It sounds bad. This is the best Mayer can do: “A congressional official has told Politico, however, that an inquiry into the allegation is ‘still active.’ And, since the dossier was published, several examples have surfaced of Cohen making secretive payments to cover up other potentially damaging stories.” Translation: I’m pretty sure that the truth defense won’t prevail against Cohen’s claim. Mayer’s apologetics are something worse than pathetic.
This is Mayer’s only reference to a defamation lawsuit in her profile. In England, however, Steele is himself the defendant in a defamation lawsuit or two based on that dodgy dossier. Mayer doesn’t even mention them. And the reason for her omission has nothing to do with saving space. The space devoted to her profile by the New Yorker is wide as the plains.
Faced with a defamation claim “in a forum where it was clear to him that making exaggerated or false claims could cost him dearly, [Steele] decided his allegations were not of such ‘huge significance’ after all. The quote comes from Andrew McCarthy’s National Review column (the internal quote is from Rownan Scarborough). McCarthy continues:
One of the libel suits against Steele was filed in London by Aleksej Gubarev, whom Steele accused of participating in Russian intelligence hacking. To defend against the suit, Steele and his attorneys had no choice but to respond to interrogatories. In answering, Steele markedly downgraded the seriousness of his dossier reports.
According to Steele’s courtroom version, the dossier is merely a compilation of bits of “raw intelligence” that were “unverified” and that he passed along because they “warranted further investigation” — i.e., not because he could vouch for their truthfulness. He gave them to American and British government officials, he maintains, only because they raised potential national-security threats, not because they actually established any such threats. That, he now says, was for government investigators to figure out. In sum, Steele’s defamation defense is not that what he wrote was true but that his reports “must be critically viewed in light of the purpose for and circumstances in which the information was collected.”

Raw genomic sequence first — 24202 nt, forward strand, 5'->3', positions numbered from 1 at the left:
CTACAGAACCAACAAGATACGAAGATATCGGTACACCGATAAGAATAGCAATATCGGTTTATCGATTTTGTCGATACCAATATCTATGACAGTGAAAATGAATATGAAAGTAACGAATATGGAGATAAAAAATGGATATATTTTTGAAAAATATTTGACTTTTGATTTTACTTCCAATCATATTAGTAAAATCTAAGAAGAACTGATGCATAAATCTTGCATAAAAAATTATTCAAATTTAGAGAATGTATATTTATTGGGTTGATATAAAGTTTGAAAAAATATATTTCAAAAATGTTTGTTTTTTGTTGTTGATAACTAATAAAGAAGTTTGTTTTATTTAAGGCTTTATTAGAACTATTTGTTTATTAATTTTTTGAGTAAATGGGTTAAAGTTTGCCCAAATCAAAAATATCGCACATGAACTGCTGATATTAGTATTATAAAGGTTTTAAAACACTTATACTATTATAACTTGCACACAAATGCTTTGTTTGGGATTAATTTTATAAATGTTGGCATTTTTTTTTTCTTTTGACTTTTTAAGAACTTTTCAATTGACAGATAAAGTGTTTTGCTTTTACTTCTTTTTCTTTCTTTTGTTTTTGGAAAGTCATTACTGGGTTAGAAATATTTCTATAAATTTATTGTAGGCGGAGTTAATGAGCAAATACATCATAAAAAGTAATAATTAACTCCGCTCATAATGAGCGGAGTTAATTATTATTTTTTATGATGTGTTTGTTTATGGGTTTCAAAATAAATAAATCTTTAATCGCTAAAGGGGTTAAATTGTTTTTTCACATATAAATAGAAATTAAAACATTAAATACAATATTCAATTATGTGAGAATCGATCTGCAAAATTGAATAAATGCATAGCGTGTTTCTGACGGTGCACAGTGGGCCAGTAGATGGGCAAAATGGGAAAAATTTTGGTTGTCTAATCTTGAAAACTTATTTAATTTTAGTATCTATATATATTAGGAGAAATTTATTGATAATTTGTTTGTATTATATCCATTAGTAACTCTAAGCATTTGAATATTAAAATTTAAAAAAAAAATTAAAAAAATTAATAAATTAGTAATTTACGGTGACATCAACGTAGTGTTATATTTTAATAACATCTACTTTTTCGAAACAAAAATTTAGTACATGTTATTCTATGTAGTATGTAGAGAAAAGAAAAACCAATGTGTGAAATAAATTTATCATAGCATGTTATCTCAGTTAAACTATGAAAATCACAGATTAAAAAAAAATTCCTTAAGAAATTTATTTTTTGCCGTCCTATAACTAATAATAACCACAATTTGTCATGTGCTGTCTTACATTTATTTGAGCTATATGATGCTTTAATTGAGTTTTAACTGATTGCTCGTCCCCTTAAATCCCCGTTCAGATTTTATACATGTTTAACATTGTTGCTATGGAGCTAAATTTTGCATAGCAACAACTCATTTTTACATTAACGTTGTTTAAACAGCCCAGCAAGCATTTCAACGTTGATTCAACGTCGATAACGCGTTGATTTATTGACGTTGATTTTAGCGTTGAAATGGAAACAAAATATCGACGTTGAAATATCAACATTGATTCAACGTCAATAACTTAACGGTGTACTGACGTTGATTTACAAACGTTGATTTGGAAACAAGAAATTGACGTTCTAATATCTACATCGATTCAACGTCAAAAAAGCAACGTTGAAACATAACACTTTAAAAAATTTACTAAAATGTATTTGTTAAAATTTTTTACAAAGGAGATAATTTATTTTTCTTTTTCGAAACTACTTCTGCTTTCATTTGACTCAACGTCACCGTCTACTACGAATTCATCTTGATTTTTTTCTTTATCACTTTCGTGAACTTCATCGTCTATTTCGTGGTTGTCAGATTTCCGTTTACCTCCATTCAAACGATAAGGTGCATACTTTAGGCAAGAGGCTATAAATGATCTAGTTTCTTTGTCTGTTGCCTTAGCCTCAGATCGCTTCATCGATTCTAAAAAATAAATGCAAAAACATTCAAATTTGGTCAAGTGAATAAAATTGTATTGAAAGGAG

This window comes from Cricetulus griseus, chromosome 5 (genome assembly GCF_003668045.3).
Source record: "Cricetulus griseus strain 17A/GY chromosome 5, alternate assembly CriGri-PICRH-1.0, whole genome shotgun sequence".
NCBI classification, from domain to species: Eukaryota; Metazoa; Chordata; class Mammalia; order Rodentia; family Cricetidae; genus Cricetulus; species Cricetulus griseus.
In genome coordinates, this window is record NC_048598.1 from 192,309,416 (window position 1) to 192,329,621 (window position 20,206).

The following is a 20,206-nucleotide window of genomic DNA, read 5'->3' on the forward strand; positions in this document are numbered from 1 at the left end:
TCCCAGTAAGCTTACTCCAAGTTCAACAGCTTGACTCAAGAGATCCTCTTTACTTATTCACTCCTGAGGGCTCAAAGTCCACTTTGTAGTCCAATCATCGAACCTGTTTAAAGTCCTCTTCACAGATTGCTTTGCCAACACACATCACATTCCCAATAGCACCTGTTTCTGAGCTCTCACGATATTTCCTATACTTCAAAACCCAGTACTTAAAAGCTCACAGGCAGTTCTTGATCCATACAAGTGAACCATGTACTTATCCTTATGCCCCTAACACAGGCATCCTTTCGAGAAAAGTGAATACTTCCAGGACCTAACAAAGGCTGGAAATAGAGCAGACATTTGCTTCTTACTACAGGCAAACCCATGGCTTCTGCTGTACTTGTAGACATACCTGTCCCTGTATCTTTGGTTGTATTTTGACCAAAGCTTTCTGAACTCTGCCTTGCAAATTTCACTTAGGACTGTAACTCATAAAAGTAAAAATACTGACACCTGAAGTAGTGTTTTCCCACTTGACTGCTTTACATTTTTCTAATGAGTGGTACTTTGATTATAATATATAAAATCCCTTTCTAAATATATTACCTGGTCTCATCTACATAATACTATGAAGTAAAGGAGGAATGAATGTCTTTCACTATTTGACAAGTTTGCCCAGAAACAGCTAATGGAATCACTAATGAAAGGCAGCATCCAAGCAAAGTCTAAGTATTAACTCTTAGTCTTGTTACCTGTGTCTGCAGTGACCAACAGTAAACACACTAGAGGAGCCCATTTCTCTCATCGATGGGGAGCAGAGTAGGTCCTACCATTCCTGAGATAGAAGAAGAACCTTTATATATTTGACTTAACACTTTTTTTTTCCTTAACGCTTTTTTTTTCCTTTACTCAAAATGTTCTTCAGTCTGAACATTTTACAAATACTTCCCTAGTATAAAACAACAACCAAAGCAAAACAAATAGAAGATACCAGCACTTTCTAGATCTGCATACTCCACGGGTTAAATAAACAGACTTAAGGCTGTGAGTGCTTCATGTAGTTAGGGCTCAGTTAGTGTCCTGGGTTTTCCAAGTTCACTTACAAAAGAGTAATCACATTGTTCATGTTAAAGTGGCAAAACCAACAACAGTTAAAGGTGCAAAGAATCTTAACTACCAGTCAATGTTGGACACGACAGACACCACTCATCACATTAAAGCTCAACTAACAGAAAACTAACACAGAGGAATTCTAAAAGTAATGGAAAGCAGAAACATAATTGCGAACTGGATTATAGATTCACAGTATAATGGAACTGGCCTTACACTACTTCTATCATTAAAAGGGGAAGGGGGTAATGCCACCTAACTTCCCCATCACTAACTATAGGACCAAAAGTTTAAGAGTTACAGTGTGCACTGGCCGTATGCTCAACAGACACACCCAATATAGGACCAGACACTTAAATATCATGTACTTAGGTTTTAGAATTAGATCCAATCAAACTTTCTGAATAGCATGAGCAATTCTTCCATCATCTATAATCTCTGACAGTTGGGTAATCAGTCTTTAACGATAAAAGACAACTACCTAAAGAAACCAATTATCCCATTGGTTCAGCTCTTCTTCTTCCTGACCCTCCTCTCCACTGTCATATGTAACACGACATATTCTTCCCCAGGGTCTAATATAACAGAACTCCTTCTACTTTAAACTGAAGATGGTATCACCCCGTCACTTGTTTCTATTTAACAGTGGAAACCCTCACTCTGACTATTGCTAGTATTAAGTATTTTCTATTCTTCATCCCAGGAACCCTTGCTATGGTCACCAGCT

There is laugh-out-loud stuff here: Steele’s declamation of his profound commitment to discretion and secrecy lest his “raw,” “unverified,” and possibly false reports defame anyone. He claimed that he and Fusion GPS had a solemn agreement not to disclose his work . . . except for whenever they decided to disclose his work — including to Fusion’s clients and to major press organs during the stretch run of a contentious presidential election. But not to worry: These discussions were “off the record,” a term Steele claims to have understood to mean “to be used for the purpose of further research but would not be published or attributed.” Right. Somehow though, when his briefings to journalists about his reports were published, he kept doing the briefings.
Mayer should have been especially interested in Steele’s disclaimer of the veracity of his dossier. She represented the New Yorker among the “major press organs” who met with Steele “during the stretch run of a contentious presidential election.”